For millions around the world, this became their gateway to literature that was not approved for them by parents and teachers, but their own personal discoveries. For writers especially, it opened up the world considerably. In radio drama the division between literature to be read and literature to be produced and high and lofty theatre™ does not exist–or, if one believes it does, shares nothing like the perceived gap in praxis between a “script” and a “play” of the stage. For a generation of playwrights who admitted and continued a deep love of radio, I suspect it was a non-issue. In that context, the academic arguments about the death of the theater in the 50s and 60s could hardly have seemed more absurd. There was plenty of theater being written. There was plenty being performed. It just wasn’t on the stage.
In his piece “Considering the Armchair Critic“, Mr. George Hunka elegantly notes “The written drama also permits the reader to expose himself to the dramatist’s vision without the intermediary levels of direction, design, or performance.” This is also the strength of audio drama. While there is certainly an intermediary level of direction and performance, the dramatist’s vision still reaches every listener on her own level. She creates the drama in her head to her own satisfaction, and whatever she sees, she sees alone.
For writers who wanted to reach people directly without interference, this medium was nearly ideal. One salient quality of Harold Pinter’s “absurdism” was its emphasis upon internal states. The means of broadcast obliterated the detachment enforced by a stage, proscenium or otherwise allowing a listener direct and instantaneous entry into a character’s thoughts. It allowed, and in many plays, like those of Giles Cooper, encouraged the co-existence of internal and external worlds between which the listener moved at will. Broadcast also obliterated distance. Where there was “action” on a stage, one’s attention focused upon the stage as an external space. Not so with radio. In radio, the drama wasn’t there but here. You did not observe it from the outside; you lived inside it at all times. Writers like Pinter, Cooper, Günter Eich, Peter Handke, and others who explored the internal world of the psyche thrived in this medium quite naturally.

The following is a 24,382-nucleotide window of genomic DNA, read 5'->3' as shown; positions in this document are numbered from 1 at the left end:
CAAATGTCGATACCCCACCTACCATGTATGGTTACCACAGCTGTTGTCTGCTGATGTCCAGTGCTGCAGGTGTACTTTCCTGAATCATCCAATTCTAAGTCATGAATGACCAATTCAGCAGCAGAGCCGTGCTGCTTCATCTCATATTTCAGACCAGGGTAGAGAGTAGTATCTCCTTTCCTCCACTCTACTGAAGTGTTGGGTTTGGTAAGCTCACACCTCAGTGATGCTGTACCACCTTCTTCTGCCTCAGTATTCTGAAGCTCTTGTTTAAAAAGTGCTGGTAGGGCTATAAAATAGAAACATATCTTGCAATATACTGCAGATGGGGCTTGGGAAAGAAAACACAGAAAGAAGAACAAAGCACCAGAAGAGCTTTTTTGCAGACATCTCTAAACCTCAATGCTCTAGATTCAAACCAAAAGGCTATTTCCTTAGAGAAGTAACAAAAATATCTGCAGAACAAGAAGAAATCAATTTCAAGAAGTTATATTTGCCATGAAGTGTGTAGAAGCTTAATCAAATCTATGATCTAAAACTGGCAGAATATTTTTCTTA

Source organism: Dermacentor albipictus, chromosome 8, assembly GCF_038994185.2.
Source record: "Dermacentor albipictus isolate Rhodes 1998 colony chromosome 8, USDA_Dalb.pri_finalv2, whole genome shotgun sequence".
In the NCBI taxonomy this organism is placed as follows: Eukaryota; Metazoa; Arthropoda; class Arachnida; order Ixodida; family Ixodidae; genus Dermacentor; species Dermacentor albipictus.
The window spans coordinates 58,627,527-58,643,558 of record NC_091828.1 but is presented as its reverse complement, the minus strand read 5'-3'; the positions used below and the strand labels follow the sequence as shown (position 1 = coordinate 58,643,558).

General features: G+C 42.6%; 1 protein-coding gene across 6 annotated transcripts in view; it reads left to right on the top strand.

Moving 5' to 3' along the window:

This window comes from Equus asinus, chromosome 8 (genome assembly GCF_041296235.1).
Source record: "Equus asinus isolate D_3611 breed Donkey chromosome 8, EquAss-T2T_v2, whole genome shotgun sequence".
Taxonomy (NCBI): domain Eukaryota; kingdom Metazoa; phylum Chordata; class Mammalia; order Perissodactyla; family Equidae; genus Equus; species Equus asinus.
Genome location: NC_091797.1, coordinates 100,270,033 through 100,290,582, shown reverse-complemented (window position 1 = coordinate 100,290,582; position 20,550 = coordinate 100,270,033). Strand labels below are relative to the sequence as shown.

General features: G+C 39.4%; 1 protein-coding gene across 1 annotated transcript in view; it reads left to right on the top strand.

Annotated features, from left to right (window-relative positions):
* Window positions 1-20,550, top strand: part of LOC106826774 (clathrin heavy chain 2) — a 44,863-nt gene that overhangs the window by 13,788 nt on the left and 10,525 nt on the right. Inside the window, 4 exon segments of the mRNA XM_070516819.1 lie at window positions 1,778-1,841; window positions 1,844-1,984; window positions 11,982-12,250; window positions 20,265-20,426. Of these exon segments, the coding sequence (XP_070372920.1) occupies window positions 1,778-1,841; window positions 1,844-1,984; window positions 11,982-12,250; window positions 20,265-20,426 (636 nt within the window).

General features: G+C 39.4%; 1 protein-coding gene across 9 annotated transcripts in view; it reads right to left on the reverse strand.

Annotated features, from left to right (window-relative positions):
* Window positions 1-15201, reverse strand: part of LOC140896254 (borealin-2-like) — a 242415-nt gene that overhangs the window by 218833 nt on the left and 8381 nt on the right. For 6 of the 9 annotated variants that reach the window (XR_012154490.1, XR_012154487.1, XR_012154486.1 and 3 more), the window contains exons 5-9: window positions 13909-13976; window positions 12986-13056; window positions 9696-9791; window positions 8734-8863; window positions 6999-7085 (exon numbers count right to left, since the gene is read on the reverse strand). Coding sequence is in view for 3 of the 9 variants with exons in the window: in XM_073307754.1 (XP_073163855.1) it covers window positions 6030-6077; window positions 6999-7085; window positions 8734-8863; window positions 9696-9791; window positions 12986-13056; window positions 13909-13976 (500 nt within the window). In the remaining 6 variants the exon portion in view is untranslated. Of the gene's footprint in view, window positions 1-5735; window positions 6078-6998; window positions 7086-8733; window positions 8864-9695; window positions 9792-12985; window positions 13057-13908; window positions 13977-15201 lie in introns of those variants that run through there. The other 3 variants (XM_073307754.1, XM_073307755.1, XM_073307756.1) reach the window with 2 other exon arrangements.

Audiences found them there. People who could not be bothered with staged theater and its numerous failings of relevance and immediacy nevertheless had an intellectual and emotional need for the drama and they found it on the radio. While smug individuals like Bernard Shaw doted on the mystical aura of elitism and prestige associated with equally smug, passive audiences sitting in plush theater seats, the stage could not and did not satisfy the needs of the drama-loving public. Radio did, and in many places, still does, where television has not obscured it completely. Writers still write for radio not because they “can’t hack it in the theater”–I’m pretty sure Nobel prize-winner Elfriede Jelinek could hack it anywhere she chooses–but because the medium affords them two of those things theater elites carp about incessantly: freedom and an audience.
It has always been a function of radio to bring education, literature and theater to the greater public. The value is built into the German, Canadian and British broadcast systems. Even the tacky populism of American radio has within it the primary values of “public interest, convenience and necessity” all the way back to the Communications Act of 1934, and these are understood to include instructional, educational and cultural purposes. Billions of people around the world have learned about literature and theater via the radio. Thousands of writers have honed their craft there, and even more have taken their inspiration from it. That I still hear Americans struggling with the question of “literature to be read” or “theater” as if such things even mattered shows, I think, how far out of touch with literature in general–and with theater–we are.
Omar Willey was born at St. Frances Cabrini Hospital in Seattle and grew up near Lucky Market on Beacon Avenue. He believes Seattle is the greatest city on Earth and came to this conclusion by travelling much of the Earth. He is a junior member of Lesser Seattle and, as an oboist, does not blow his own trumpet. Contact him at omar [at] seattlestar [dot] net